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2

Another way maybe use RegionPlot3D. Here we calculate the normal of surface and then perturbate the surface along the normal to create a thick surface. r = 2 Pi; f = Sin[x] Cos[y] + Sin[y] Cos[z] + Sin[z] Cos[x]; normal = Grad[f, {x, y, z}]; norm = normal^2 // Total // Evaluate; model = RegionPlot3D[ x^2 + y^2 + z^2 <= r^2 && f^2 <= 0.01 ...


2

First remove the Box and Axes r=2 Pi; model = ContourPlot3D[Sin[x] Cos[y] + Sin[y] Cos[z] + Sin[z] Cos[x] == 0, {x, -r,r}, {y, -r, r}, {z, -r, r},RegionFunction -> ({x, y, z} \[Function] x^2 + y^2 + z^2 <= r^2),Mesh -> None,PlotTheme -> "ThickSurface",Method -> {"Extrusion" -> .3} , Axes -> False, Boxed -> False] ...


5

The roots can be represented directly and exactly with Root objects; there is no need to invoke Solve or NSolve explicitly. For a given tuple t we can list them with F[t_] := Array[Root[#^Range[0, 11].t &, #] &, 11] or, more generally for arbitrary polynomial degree, F[t_] := With[{n = Length[t] - 1}, Array[Root[#^Range[0, n].t &, #] &, n]]...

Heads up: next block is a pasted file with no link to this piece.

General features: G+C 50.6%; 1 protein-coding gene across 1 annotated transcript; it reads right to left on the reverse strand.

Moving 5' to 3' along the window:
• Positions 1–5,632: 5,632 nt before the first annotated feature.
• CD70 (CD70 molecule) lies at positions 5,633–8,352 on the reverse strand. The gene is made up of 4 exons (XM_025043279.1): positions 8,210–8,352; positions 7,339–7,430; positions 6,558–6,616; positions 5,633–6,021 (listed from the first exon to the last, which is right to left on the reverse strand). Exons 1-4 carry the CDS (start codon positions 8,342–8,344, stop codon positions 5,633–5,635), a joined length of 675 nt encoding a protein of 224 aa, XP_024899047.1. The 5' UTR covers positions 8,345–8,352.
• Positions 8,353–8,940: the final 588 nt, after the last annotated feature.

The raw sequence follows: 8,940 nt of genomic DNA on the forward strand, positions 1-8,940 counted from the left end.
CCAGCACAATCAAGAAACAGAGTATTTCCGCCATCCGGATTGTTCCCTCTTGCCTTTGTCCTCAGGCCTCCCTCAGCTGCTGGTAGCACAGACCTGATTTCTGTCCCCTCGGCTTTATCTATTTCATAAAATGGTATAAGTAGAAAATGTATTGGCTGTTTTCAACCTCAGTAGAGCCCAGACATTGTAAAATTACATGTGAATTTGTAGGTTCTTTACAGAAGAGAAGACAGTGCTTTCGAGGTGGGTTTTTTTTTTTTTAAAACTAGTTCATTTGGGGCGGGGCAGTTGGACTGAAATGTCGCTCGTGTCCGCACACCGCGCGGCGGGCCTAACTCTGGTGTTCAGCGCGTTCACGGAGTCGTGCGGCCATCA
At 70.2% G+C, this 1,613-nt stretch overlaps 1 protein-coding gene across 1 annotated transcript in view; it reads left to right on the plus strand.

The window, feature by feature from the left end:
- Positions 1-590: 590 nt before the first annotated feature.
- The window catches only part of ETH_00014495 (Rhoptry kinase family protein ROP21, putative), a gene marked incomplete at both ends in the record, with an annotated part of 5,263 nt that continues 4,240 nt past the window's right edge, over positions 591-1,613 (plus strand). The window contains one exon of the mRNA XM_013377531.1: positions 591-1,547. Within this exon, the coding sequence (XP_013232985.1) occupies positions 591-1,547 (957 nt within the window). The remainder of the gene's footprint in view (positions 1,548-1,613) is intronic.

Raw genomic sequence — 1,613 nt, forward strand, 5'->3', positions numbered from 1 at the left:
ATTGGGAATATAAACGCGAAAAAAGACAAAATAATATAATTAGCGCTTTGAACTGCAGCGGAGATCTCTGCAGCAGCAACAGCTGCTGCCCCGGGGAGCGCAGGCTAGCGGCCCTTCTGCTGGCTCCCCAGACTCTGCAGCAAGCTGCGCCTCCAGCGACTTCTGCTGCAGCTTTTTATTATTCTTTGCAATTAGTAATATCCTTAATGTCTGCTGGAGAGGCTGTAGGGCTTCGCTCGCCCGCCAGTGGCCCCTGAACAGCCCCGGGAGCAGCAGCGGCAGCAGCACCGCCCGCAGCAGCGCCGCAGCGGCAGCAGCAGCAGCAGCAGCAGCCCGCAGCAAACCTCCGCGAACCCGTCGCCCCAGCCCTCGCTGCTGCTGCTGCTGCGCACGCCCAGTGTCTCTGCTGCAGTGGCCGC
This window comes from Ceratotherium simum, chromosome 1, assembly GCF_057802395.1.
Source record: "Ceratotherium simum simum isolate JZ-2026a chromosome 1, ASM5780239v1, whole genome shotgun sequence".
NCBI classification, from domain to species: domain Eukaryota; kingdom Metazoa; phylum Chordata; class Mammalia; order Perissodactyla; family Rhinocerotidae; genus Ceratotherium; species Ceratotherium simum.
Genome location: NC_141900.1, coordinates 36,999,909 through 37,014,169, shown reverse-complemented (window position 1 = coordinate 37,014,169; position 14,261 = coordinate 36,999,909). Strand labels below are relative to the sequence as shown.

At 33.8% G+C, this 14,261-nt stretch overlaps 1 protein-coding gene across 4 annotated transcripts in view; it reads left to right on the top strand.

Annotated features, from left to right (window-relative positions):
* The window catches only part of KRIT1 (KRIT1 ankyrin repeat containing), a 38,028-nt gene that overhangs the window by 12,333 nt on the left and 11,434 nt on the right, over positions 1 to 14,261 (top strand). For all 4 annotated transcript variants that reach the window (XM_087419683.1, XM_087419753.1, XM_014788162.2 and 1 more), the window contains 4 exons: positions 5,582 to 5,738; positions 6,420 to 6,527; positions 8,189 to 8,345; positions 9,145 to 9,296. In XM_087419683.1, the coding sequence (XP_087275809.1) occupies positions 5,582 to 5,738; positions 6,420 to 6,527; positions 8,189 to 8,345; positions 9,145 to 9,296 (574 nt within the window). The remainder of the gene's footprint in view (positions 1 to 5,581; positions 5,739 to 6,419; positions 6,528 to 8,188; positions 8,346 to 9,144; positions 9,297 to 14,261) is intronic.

4

I thought I'd seen this before! In-fact you can do all of this and plot it in under 128 characters: Graphics[{PointSize[Tiny],Point@Flatten[((ReIm[z]/.#)&/@NSolve[z^Range[0,11].#==0,z])&/@Tuples[{-1,1},12],1]}] The credit goes to Yuncong Ma's Honorable Mention Entry from the 2012 one-liner competition. The terse syntax is explained in the video ...


5

An example of what the comments are talking about (OP's code takes 25-26 sec. versus 0.32 sec. below): nn = 10^6; pp = 0; (* points generated so far *) sumAR = 0; sumAR2 = 0; aratio = 1.; (* area proportion estimate *) While[pp < nn, yy = h*(1. - Sqrt[RandomReal[1, (nn - pp)/aratio // Ceiling]]); xx = RandomReal[1, (nn - pp)/aratio // ...


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